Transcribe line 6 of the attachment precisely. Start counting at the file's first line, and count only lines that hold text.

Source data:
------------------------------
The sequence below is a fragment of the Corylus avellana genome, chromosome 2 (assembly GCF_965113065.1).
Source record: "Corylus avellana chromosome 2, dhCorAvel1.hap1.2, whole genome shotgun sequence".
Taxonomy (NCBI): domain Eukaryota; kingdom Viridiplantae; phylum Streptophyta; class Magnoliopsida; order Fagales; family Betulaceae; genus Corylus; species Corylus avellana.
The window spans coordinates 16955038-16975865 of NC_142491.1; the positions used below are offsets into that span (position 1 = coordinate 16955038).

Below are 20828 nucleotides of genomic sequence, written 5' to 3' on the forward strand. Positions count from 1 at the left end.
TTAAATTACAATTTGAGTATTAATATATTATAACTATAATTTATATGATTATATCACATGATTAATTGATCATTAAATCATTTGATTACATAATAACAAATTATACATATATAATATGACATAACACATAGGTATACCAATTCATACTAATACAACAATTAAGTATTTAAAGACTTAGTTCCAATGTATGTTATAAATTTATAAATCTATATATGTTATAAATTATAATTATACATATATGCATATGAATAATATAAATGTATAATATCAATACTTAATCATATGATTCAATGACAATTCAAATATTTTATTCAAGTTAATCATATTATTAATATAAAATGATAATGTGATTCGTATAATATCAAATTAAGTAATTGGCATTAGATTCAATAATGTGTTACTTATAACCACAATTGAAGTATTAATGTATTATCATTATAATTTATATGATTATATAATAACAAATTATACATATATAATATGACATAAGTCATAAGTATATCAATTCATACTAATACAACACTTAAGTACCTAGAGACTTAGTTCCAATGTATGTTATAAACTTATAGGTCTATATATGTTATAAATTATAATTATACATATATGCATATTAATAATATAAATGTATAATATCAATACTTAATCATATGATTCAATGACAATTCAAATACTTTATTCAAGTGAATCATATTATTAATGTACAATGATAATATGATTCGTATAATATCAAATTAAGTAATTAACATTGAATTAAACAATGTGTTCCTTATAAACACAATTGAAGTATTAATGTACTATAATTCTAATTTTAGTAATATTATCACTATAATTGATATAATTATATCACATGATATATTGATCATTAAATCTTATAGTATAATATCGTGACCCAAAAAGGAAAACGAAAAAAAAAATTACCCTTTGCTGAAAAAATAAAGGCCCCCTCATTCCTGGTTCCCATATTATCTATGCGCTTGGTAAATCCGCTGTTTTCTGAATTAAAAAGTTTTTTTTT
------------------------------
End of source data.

TTAAATTACAATTTGAGTATTAATATATTATAACTATAATTTATATGATTATATCACATGATTAATTGATCATTAAATCATTTGATTACATAATAACAAATTATACATATATAATATGACATAACACATAGGTATACCAATTCATACTAATACAACAATTAAGTATTTAAAGACTTAGTTCCAATGTATGTTATAAATTTATAAATCTATATATGTTATAAATTATAATTATACATATATGCATATGAATAATATAAATGTATAATATCAATACTTAATCATATGATTCAATGACAATTCAAATATTTTATTCAAGTTAATCATATTATTAATATAAAATGATAATGTGATTCGTATAATATCAAATTAAGTAATTGGCATTAGATTCAATAATGTGTTACTTATAACCACAATTGAAGTATTAATGTATTATCATTATAATTTATATGATTATATAATAACAAATTATACATATATAATATGACATAAGTCATAAGTATATCAATTCATACTAATACAACACTTAAGTACCTAGAGACTTAGTTCCAATGTATGTTATAAACTTATAGGTCTATATATGTTATAAATTATAATTATACATATATGCATATTAATAATATAAATGTATAATATCAATACTTAATCATATGATTCAATGACAATTCAAATACTTTATTCAAGTGAATCATATTATTAATGTACAATGATAATATGATTCGTATAATATCAAATTAAGTAATTAACATTGAATTAAACAATGTGTTCCTTATAAACACAATTGAAGTATTAATGTACTATAATTCTAATTTTAGTAATATTATCACTATAATTGATATAATTATATCACATGATATATTGATCATTAAATCTTATAGTATAATATCGTGACCCAAAAAGGAAAACGAAAAAAAAAATTACCCTTTGCTGAAAAAATAAAGGCCCCCTCATTCCTGGTTCCCATATTATCTATGCGCTTGGTAAATCCGCTGTTTTCTGAATTAAAAAGTTTTTTTTT